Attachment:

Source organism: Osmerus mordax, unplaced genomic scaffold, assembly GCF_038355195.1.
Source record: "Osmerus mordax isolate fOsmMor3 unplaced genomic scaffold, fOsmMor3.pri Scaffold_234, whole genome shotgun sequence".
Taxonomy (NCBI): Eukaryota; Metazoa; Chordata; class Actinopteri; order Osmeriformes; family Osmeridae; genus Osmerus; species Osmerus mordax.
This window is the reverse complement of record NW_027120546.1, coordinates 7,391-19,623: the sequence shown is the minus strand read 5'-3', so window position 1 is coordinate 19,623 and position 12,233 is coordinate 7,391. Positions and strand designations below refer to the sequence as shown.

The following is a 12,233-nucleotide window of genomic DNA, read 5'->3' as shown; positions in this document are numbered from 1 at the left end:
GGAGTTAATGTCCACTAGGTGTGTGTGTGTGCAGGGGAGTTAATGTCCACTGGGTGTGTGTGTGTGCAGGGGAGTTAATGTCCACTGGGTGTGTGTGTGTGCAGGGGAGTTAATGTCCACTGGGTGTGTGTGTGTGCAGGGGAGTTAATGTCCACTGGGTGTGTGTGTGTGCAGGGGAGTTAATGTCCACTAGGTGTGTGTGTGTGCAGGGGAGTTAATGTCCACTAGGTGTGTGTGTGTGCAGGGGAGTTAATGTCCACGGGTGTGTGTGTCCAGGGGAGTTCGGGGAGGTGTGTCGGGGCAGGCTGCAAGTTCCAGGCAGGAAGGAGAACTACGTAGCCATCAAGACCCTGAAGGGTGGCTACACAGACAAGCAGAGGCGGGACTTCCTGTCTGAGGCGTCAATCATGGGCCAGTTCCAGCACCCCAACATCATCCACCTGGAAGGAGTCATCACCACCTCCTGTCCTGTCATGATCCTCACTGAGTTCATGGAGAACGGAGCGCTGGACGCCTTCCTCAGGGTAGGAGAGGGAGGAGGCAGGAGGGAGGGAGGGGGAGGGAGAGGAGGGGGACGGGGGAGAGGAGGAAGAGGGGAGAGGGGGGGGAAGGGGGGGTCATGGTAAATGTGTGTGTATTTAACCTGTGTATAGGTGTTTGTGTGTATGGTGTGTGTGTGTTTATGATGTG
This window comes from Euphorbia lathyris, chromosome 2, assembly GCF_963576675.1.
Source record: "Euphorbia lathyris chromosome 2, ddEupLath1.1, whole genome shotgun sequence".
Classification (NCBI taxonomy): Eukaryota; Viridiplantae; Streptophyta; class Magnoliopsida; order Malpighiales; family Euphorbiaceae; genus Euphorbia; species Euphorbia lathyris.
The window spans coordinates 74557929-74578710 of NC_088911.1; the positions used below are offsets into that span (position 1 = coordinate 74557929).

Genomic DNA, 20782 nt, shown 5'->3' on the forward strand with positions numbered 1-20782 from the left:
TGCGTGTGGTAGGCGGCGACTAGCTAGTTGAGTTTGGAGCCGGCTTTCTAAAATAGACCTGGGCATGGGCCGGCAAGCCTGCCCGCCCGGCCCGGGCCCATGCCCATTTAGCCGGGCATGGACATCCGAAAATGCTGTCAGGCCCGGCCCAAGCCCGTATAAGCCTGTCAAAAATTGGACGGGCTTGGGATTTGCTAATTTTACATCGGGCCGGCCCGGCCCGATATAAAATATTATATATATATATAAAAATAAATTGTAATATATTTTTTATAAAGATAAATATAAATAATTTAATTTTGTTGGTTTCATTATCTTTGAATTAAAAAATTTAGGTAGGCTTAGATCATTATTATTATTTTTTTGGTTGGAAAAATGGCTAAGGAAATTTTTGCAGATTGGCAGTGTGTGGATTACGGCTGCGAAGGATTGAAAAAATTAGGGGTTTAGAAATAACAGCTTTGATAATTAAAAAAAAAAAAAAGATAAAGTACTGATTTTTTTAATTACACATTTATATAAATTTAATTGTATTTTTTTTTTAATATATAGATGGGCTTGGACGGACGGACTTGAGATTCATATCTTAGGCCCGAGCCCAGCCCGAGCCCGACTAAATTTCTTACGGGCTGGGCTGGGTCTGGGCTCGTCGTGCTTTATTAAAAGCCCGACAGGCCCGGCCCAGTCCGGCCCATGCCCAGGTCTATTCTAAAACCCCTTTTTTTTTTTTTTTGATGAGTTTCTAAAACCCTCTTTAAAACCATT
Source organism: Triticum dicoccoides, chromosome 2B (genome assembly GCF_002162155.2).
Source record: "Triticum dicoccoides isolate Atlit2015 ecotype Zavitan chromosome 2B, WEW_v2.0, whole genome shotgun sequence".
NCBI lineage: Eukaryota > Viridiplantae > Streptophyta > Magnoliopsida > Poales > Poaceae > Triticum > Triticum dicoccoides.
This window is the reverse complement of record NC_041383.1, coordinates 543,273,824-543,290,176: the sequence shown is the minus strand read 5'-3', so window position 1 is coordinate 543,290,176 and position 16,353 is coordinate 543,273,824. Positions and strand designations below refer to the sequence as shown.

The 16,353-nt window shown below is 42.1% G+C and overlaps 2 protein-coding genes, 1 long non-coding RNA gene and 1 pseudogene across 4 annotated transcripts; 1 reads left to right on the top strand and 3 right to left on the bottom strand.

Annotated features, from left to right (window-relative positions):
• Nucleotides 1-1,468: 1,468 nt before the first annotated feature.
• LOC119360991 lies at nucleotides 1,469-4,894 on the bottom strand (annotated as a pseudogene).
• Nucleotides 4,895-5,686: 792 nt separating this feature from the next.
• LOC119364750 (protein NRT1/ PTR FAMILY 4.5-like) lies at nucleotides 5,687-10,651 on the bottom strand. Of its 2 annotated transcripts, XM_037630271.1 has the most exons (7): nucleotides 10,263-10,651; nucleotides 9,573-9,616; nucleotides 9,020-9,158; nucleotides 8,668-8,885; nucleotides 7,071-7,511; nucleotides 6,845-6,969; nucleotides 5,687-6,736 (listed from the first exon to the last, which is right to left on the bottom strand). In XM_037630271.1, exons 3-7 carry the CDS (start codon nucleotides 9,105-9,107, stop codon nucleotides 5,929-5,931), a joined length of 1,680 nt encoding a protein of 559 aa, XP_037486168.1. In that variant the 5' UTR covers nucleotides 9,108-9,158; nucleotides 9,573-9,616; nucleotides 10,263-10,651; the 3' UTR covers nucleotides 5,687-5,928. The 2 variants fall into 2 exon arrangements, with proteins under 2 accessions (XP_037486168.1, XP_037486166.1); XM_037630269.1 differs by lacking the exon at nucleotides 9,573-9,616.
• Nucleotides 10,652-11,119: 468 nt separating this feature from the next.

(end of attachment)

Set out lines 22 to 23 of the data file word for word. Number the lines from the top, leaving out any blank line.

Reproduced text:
• LOC119364750 (protein NRT1/ PTR FAMILY 4.5-like) lies at nucleotides 5,687-10,651 on the bottom strand. Of its 2 annotated transcripts, XM_037630271.1 has the most exons (7): nucleotides 10,263-10,651; nucleotides 9,573-9,616; nucleotides 9,020-9,158; nucleotides 8,668-8,885; nucleotides 7,071-7,511; nucleotides 6,845-6,969; nucleotides 5,687-6,736 (listed from the first exon to the last, which is right to left on the bottom strand). In XM_037630271.1, exons 3-7 carry the CDS (start codon nucleotides 9,105-9,107, stop codon nucleotides 5,929-5,931), a joined length of 1,680 nt encoding a protein of 559 aa, XP_037486168.1. In that variant the 5' UTR covers nucleotides 9,108-9,158; nucleotides 9,573-9,616; nucleotides 10,263-10,651; the 3' UTR covers nucleotides 5,687-5,928. The 2 variants fall into 2 exon arrangements, with proteins under 2 accessions (XP_037486168.1, XP_037486166.1); XM_037630269.1 differs by lacking the exon at nucleotides 9,573-9,616.
• Nucleotides 10,652-11,119: 468 nt separating this feature from the next.